Protecting Construction Crews from Heat Illness

Heat illness is no joke. Make sure you’re doing your part to prevent it. 

With temperatures rising, it’s time for a refresher on how to keep construction workers from succumbing to the heat. According to the Occupational Safety and Health Administration (OSHA), 2,630 workers were stricken with heat illness in 2014, and 18 died on the job.

A properly implemented hot weather safety policy can prevent deaths like these. To keep workers as safe and cool as possible, remember three key words: rest, shade and hydration.

In the summer, construction workers are often faced with one of two evils — working outside in the sun, or working inside, where lack of ventilation has created a heat box. Both conditions warrant regular breaks for rest and water. Lawmakers in Texas, where average highs in July and August are in the upper 90s, have introduced a bill that would make brief rest periods for construction workers mandatory.

According to OSHA, workers should rest in the shade to cool down on hot days and should drink water every 15 minutes, whether they’re thirsty or not, to avoid dehydration. OSHA requires employers to provide workers with drinking water. Employers should also provide a resting place in the shade for scheduled breaks.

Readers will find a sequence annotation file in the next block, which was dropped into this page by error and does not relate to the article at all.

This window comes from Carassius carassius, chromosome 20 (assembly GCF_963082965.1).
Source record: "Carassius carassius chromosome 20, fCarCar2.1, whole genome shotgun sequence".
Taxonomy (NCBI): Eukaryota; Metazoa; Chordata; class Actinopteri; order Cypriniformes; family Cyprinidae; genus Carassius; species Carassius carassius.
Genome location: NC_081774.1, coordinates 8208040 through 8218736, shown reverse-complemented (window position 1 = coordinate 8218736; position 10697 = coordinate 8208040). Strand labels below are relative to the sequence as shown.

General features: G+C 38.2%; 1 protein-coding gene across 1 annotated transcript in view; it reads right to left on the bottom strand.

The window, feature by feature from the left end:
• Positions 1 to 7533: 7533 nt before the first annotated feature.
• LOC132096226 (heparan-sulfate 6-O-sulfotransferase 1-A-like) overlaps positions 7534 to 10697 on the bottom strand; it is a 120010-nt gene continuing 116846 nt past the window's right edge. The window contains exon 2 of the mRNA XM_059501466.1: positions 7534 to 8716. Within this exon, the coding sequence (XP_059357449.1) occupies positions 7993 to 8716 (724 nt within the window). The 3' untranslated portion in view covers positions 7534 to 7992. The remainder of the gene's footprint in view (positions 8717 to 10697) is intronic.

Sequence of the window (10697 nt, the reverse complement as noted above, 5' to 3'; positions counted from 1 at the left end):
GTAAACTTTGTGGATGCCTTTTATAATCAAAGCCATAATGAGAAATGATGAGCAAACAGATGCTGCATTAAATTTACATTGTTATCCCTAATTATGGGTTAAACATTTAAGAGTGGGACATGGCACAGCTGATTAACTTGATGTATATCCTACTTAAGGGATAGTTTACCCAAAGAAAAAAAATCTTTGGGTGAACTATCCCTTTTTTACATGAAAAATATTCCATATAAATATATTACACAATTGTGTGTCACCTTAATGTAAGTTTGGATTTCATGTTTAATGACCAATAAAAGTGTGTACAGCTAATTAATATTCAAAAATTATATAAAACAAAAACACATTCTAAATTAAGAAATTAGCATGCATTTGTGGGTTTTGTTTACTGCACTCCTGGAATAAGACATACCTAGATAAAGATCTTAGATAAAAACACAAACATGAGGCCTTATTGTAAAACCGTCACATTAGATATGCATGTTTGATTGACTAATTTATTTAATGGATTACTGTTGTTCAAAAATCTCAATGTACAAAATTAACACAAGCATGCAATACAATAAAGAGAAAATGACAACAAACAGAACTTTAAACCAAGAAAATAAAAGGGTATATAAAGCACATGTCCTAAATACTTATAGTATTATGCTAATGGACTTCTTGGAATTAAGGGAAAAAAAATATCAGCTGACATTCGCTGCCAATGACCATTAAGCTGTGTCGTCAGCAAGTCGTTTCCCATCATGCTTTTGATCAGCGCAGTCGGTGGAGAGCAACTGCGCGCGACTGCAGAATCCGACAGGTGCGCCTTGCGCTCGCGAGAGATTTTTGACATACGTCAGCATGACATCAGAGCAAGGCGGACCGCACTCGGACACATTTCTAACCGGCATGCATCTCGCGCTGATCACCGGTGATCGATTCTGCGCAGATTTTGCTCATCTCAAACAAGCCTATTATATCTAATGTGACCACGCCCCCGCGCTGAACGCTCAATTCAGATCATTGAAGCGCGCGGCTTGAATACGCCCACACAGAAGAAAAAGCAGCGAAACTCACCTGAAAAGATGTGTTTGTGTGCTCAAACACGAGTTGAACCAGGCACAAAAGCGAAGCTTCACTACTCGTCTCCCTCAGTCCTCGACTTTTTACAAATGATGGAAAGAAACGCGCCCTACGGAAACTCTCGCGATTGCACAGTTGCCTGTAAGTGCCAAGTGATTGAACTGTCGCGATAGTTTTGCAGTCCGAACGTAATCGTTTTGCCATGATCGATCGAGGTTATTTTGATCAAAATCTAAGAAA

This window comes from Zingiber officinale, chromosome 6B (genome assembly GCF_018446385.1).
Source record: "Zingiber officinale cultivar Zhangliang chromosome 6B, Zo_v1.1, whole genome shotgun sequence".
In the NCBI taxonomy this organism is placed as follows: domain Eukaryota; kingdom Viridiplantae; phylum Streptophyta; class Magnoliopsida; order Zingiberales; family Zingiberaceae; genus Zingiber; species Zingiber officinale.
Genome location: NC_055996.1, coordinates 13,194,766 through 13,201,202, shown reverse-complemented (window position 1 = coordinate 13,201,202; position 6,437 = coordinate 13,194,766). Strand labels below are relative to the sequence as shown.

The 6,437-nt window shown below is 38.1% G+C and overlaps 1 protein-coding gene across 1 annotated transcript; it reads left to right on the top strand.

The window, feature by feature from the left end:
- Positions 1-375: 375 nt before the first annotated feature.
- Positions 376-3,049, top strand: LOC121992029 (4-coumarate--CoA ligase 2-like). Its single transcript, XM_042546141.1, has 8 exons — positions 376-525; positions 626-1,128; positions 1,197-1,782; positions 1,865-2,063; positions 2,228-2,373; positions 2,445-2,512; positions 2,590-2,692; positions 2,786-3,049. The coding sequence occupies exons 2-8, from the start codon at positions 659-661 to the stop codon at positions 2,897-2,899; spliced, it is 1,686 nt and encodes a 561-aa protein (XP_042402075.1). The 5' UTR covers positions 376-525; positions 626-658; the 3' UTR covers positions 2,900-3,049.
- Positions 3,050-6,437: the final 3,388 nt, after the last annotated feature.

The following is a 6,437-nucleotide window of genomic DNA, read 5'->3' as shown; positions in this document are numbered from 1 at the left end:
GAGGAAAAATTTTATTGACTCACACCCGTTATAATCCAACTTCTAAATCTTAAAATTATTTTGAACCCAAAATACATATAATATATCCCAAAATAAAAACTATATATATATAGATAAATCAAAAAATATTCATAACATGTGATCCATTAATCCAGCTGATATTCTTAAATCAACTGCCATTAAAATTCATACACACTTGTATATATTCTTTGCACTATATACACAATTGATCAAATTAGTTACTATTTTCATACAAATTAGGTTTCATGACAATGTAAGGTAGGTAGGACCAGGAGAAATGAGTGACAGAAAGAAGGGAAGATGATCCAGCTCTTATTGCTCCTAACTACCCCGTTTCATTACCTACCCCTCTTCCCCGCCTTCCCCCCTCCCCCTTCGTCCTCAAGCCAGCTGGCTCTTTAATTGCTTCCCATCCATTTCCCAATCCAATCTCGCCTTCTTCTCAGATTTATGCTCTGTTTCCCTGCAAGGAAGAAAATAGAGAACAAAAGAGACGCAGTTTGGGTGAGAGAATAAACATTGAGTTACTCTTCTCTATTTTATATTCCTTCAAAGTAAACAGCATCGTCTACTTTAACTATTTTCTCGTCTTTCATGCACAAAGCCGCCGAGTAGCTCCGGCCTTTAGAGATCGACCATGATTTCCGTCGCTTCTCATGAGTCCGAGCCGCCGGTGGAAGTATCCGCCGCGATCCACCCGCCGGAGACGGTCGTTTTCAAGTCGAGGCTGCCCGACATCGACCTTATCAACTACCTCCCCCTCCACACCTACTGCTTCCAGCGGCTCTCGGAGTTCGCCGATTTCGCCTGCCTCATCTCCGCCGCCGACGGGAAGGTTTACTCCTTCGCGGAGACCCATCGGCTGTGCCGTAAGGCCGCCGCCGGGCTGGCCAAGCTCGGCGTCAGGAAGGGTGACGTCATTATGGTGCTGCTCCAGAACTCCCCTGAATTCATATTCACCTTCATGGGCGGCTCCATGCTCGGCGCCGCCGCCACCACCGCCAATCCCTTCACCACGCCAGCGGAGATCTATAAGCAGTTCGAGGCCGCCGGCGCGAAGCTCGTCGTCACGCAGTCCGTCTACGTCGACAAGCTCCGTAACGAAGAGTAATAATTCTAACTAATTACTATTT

In addition to using rest, shade and water to fend off heat illness, workers should wear light-colored clothing. But technology can also help them keep their cool. For example, ZIPPKOOL, based in California, offers an attachment for helmets and hard hats that uses a lightweight fan to circulate air and reduce heat buildup.

Construction crews in Qatar will soon be feeling the breeze thanks to a cooling helmet developed by a team at Qatar University. It can supposedly reduce skin temperature by up to 50 degrees Fahrenheit. A solar panel in the helmet operates a small fan that blows air over a cooled material contained in a pouch at the top of the helmet. The helmets could be available for purchase later this year.

Another heat safety wearable that may be coming to market soon is a vest developed by RMIT University in Melbourne, Australia. The "smart vest" has sensors that track body heat and heart rate. That data is sent to a smartphone app, which can raise an alert in the event of abnormal readings.

Construction crews should keep an eye on other and call a supervisor if a worker shows signs of trouble. Workers who are new to the site may be especially vulnerable because they haven’t built up a tolerance to the heat.

By offering rest, shade and water — and perhaps adding in a bit of cutting-edge technology — employers can throw cold water on heat-related illnesses.

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